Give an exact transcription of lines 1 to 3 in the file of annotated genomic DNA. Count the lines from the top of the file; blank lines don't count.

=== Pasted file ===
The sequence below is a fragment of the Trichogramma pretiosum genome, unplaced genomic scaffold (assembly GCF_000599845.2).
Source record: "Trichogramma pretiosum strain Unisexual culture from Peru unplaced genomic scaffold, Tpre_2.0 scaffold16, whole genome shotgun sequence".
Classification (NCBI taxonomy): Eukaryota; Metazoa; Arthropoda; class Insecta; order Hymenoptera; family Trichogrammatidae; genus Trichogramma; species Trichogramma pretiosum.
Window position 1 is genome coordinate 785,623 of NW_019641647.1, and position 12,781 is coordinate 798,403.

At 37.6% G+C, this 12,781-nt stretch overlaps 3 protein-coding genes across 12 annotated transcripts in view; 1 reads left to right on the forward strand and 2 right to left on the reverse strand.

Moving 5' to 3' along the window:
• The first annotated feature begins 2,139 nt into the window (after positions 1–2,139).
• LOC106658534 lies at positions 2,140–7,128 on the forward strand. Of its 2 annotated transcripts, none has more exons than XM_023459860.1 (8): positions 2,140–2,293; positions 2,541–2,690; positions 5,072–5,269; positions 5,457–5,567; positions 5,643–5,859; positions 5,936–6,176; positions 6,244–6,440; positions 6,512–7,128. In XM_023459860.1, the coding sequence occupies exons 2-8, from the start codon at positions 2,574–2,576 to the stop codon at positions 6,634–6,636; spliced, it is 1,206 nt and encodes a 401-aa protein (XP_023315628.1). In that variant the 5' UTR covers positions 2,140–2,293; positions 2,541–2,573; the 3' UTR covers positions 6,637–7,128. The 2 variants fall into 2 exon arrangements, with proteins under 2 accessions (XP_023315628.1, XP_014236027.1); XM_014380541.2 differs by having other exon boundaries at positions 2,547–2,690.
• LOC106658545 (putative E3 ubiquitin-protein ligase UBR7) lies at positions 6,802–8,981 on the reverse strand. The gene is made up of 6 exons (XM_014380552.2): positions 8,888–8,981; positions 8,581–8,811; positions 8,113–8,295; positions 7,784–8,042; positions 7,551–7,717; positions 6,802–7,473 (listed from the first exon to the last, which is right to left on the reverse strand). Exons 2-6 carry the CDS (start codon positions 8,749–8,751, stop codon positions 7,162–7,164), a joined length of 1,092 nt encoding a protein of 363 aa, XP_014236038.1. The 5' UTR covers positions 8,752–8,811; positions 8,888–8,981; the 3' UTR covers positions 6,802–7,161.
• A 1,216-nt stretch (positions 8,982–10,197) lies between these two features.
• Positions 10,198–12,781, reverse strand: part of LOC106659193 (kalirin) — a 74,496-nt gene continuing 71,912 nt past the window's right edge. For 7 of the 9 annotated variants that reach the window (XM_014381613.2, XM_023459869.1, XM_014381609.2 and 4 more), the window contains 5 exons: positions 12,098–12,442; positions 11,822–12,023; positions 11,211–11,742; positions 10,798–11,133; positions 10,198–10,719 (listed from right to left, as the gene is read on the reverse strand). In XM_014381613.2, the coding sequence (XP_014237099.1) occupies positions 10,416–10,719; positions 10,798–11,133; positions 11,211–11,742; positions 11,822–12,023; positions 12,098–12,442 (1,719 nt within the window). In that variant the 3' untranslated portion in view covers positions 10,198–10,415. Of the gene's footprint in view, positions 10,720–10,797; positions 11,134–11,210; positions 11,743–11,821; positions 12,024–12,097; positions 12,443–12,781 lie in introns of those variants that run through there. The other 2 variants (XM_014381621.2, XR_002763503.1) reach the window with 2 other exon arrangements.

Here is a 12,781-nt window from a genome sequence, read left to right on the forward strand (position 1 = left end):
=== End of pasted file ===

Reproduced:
The sequence below is a fragment of the Trichogramma pretiosum genome, unplaced genomic scaffold (assembly GCF_000599845.2).
Source record: "Trichogramma pretiosum strain Unisexual culture from Peru unplaced genomic scaffold, Tpre_2.0 scaffold16, whole genome shotgun sequence".
Classification (NCBI taxonomy): Eukaryota; Metazoa; Arthropoda; class Insecta; order Hymenoptera; family Trichogrammatidae; genus Trichogramma; species Trichogramma pretiosum.